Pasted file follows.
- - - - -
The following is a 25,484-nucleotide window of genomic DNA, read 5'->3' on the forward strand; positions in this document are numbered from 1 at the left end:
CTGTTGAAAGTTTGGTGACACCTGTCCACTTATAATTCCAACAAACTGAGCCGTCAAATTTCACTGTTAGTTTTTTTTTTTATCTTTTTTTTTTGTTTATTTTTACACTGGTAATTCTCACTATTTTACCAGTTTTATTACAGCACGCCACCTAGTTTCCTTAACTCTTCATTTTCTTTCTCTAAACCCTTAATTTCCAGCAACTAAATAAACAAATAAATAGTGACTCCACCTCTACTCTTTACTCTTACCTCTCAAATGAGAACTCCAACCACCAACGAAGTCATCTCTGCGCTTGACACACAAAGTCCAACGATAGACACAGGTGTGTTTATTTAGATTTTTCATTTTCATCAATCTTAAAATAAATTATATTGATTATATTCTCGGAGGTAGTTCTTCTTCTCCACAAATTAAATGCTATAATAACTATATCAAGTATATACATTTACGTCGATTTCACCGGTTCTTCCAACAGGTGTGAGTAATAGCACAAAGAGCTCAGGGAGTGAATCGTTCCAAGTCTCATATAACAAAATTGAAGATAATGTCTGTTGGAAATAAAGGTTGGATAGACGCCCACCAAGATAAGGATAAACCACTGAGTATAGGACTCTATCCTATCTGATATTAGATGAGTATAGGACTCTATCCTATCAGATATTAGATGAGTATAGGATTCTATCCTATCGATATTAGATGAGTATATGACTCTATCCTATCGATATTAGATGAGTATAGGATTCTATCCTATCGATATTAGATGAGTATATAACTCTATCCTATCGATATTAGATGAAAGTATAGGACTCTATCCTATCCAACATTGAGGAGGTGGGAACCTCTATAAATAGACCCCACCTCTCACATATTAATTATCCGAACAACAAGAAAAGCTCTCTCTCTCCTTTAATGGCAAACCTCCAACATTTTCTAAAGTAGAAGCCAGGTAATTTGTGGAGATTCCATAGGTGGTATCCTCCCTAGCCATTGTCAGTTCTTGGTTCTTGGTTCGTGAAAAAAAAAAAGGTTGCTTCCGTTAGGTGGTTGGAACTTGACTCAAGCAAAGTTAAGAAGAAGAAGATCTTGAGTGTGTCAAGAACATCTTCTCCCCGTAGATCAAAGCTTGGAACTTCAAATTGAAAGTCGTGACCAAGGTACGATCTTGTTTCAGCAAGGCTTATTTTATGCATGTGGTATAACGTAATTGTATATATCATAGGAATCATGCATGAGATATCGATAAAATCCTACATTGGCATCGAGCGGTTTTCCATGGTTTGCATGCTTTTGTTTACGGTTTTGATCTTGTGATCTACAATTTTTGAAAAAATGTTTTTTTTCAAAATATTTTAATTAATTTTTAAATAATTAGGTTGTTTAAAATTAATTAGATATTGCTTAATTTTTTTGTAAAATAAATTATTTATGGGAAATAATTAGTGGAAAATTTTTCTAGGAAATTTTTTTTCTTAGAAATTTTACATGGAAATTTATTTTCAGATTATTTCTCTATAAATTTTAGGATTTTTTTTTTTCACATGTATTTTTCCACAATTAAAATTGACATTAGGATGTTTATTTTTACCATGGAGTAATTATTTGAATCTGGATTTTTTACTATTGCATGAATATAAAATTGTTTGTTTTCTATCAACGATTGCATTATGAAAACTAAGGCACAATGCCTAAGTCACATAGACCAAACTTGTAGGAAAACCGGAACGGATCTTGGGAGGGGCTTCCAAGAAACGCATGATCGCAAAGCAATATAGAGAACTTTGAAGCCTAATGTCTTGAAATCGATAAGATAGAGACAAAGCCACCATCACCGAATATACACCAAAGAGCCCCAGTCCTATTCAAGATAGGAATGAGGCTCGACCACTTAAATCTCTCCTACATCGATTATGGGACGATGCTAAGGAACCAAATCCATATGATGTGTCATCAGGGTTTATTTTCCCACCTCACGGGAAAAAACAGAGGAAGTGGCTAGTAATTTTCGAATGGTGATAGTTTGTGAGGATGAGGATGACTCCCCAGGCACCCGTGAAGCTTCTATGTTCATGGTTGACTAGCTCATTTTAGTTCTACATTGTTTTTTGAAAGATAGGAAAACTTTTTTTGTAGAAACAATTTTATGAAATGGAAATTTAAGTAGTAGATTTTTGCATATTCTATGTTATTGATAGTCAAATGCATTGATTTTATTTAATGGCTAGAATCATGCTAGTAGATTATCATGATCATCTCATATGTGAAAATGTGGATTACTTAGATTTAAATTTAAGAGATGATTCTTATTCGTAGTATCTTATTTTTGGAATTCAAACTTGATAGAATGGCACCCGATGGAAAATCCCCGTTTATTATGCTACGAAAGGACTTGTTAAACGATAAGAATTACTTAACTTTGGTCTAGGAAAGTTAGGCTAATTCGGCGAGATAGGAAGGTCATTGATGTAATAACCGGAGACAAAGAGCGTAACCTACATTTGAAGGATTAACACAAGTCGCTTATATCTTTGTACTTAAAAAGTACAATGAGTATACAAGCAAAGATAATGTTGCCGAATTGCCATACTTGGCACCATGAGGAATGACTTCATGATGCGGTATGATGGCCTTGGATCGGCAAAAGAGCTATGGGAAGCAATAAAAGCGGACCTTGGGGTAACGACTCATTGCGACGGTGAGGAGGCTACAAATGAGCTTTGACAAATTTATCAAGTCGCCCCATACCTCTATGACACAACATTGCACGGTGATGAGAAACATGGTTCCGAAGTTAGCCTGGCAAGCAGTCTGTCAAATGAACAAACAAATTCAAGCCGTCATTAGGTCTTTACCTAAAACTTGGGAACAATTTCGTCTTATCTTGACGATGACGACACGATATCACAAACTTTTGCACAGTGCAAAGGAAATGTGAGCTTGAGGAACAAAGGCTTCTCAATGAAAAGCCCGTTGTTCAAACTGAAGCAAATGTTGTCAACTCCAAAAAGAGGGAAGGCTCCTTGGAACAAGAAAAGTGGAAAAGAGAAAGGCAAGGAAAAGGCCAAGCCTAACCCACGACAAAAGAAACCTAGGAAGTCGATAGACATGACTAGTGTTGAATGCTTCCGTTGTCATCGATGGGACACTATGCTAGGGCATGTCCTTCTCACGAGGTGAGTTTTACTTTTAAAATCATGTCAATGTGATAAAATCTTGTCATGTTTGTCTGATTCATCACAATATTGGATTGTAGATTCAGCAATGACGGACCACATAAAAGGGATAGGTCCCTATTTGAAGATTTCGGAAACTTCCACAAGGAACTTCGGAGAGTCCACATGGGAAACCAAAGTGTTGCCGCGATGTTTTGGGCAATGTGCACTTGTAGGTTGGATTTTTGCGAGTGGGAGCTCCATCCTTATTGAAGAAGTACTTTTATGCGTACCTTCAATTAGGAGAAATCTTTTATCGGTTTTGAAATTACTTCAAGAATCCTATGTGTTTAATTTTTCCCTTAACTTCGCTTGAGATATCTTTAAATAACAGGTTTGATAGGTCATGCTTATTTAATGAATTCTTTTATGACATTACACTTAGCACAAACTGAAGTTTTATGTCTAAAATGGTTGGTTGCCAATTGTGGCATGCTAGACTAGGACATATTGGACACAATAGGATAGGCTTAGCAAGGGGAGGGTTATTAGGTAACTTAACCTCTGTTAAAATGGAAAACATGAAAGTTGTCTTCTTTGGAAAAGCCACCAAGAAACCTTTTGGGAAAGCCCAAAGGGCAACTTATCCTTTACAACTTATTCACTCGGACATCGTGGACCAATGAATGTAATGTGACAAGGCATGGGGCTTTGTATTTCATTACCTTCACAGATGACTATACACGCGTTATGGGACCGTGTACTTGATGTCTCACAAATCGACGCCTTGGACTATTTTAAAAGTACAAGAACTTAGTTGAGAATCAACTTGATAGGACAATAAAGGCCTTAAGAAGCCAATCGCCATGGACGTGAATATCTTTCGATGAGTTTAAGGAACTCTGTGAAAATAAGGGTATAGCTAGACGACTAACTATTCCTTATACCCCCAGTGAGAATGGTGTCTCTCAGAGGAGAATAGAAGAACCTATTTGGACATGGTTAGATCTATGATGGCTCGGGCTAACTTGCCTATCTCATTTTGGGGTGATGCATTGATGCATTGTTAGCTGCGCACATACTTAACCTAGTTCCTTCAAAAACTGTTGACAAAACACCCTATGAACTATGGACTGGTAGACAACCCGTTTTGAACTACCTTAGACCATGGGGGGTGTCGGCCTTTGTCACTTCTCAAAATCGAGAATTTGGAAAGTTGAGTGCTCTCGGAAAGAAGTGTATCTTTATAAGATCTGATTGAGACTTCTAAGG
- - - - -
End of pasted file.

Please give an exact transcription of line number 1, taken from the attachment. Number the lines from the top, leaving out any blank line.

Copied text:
The following is a 25,484-nucleotide window of genomic DNA, read 5'->3' on the forward strand; positions in this document are numbered from 1 at the left end: